RSA and DSA keys of less than 1024 bits are now considered by many experts to be cryptographically insecure (due to advances in computing power), and should no longer be used to protect messages. Such keys were previously considered secure, so processing previously received signed and encrypted mail will often result in the use of weak keys. Implementations that wish to support previous versions of S/⁠MIME or process old messages need to consider the security risks that result from smaller key sizes (e.g., spoofed messages) versus the costs of denial of service. If an implementation supports verification of digital signatures generated with RSA and DSA keys of less than 1024 bits, it MUST warn the user. Implementers should consider providing different warnings for newly received messages and previously stored messages. Server implementations (e.g., secure mail list servers) where user warnings are not appropriate SHOULD reject messages with weak signatures.

Implementers SHOULD be aware that multiple active key pairs can be associated with a single individual. For example, one key pair can be used to support confidentiality, while a different key pair can be used for digital signatures.

If a sending agent is sending the same message using different strengths of cryptography, an attacker watching the communications channel might be able to determine the contents of the strongly encrypted message by decrypting the weakly encrypted version. In other words, a sender SHOULD NOT send a copy of a message using weaker cryptography than they would use for the original of the message.

Modification of the ciphertext can go undetected if authentication is not also used, which is the case when sending EnvelopedData without wrapping it in SignedData or enclosing SignedData within it.

If an implementation is concerned about compliance with National Institute of Standards and Technology (NIST) key size recommendations, then see [SP800-57].

If messaging environments make use of the fact that a message is signed to change the behavior of message processing (examples would be running rules or UI display hints), without first verifying that the message is actually signed and knowing the state of the signature, this can lead to incorrect handling of the message. Visual indicators on messages may need to have the signature validation code checked periodically if the indicator is supposed to give information on the current status of a message.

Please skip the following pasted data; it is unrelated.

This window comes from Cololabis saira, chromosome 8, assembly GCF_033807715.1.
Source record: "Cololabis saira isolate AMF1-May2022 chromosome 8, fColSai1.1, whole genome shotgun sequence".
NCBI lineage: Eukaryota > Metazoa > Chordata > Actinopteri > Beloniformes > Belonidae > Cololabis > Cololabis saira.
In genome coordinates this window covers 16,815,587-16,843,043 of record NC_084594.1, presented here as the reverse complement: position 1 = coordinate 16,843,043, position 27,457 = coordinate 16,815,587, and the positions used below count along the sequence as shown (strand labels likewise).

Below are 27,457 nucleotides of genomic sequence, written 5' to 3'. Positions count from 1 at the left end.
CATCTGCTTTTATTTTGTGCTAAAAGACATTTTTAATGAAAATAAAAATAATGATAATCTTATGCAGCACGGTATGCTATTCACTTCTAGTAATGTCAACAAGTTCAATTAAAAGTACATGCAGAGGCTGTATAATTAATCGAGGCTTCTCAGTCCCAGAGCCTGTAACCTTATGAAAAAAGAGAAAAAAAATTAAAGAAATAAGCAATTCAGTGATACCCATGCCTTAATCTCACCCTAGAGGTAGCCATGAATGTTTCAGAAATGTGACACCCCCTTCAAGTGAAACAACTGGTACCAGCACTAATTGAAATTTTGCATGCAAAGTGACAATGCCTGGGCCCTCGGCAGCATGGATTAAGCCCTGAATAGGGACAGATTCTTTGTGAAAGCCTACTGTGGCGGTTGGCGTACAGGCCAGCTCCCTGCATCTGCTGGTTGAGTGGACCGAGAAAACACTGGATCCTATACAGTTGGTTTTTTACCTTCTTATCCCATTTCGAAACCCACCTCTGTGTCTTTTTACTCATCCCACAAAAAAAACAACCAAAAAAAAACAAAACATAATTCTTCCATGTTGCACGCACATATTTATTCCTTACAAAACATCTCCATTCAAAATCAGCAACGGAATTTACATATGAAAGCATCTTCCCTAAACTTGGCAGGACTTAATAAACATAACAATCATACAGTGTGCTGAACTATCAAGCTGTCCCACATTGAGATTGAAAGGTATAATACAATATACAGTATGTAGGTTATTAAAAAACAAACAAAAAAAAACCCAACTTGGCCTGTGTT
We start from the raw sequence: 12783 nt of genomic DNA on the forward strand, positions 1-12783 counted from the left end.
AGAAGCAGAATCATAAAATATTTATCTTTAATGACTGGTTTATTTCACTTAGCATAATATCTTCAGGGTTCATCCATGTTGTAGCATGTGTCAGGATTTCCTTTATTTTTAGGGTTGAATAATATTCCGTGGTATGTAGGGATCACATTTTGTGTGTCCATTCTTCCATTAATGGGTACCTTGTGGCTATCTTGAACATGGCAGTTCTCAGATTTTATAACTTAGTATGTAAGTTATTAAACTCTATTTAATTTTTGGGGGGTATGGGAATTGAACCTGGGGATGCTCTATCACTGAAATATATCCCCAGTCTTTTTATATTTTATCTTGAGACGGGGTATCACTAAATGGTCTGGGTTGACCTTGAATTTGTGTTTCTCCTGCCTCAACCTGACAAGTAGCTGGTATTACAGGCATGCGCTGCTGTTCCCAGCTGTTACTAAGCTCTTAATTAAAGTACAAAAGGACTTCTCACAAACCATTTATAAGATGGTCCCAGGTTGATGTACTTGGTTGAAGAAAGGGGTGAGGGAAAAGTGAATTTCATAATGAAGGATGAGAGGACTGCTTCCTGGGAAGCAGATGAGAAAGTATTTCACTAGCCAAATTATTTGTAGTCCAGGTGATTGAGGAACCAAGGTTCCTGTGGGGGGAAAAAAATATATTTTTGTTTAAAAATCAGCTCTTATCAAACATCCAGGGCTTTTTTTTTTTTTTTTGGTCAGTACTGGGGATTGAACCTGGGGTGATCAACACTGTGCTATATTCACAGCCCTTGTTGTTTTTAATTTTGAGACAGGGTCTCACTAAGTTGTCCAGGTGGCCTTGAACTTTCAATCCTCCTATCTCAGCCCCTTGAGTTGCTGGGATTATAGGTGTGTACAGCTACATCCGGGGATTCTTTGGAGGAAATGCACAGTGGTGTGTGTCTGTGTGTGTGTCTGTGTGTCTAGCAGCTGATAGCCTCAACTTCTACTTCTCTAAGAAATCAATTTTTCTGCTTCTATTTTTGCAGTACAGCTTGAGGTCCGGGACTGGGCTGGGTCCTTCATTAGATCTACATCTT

Many people assume that the use of an authenticated encryption algorithm is all that is needed to be in a situtation where the sender of the message will be authenticated. In almost all cases this is not a correct statement. There are a number of preconditions that need to hold for an authenticated encryption algorithm to provide this service: [RFC6278] which defined how to use static-static key agreement with CMS so that is readably doable. Currently, all S/MIME key agreement methods derive a KEK and wrap a CEK. This violates the third precondition above. New key key agreement algorithms that directly created the CEK without creating an intervening KEK would need to be defined.

S/MIME implementations almost universally use ephemeral-static rather than static-static key agreement and do not use a pre-existing shared secret when doing encryption, this means that the first precondition is not met. There is a document

Even when all of the preconditions are met and origination of a message is established by the use of an authenticated encryption algorithm, users need to be aware that there is no way to prove this to a third party. This is because either of the parties can successfully create the message (or just alter the content) based on the fact that the CEK is going to be known to both parties. Thus the origination is always built on a presumption that "I did not send this message to myself."

7. References

7.1. Normative References

, ", ", ", ", ", ", ", ", ", "
[ASN.1]Information Technology - Abstract Syntax Notation (ASN.1)"

ASN.1 syntax consists of the following references

[CHARSETS]Character sets assigned by IANA."